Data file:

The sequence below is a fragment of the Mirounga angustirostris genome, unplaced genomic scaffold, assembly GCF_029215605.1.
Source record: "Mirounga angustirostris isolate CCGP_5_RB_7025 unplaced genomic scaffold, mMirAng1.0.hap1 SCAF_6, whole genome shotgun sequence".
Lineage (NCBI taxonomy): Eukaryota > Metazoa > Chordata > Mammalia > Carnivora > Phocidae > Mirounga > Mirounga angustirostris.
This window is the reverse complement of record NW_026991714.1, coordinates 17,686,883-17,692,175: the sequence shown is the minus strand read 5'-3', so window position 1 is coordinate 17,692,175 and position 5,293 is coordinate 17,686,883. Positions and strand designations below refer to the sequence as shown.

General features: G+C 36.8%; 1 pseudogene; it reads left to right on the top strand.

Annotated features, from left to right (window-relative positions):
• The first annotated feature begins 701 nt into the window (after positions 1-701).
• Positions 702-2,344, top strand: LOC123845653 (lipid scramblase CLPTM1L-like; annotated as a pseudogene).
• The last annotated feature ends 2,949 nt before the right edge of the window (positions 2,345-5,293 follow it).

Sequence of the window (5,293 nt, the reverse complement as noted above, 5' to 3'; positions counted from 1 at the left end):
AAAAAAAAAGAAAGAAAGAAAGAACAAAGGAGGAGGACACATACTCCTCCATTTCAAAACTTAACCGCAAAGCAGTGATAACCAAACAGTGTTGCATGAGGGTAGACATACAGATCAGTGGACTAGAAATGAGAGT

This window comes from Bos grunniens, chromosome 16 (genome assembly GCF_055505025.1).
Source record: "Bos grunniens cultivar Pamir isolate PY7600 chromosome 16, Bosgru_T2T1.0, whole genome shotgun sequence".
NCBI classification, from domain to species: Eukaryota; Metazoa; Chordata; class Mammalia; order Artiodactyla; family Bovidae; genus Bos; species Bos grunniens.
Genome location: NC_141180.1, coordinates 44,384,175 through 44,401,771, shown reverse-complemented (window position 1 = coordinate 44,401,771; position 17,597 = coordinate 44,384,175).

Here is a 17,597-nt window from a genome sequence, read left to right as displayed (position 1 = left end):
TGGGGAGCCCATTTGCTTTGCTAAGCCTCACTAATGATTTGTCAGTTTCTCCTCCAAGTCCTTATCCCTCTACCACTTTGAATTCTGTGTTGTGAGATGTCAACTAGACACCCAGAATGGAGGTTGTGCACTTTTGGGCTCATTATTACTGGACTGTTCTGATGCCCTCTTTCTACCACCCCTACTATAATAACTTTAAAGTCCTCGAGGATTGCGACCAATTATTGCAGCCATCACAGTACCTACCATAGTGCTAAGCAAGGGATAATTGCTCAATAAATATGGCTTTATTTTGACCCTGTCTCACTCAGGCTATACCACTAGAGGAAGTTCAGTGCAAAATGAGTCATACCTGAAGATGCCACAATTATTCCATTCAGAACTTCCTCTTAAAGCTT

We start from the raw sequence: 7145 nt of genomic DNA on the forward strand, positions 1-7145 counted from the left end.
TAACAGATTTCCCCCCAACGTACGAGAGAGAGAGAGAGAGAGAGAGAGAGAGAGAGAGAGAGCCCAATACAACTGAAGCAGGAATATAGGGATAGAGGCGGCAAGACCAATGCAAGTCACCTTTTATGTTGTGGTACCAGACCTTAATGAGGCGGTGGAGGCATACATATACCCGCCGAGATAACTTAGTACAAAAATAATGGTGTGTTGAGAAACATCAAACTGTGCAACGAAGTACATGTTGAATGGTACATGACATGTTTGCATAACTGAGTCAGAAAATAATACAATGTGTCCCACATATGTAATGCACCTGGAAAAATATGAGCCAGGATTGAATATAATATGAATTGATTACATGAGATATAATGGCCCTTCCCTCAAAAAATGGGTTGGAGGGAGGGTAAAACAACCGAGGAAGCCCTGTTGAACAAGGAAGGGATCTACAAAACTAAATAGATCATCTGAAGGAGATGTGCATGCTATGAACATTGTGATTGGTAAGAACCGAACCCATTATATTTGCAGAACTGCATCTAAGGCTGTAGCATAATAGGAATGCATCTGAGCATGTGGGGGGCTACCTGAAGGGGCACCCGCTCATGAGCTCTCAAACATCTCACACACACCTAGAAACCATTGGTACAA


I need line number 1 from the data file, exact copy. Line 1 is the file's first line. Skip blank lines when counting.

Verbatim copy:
The sequence below is a fragment of the Mirounga angustirostris genome, unplaced genomic scaffold, assembly GCF_029215605.1.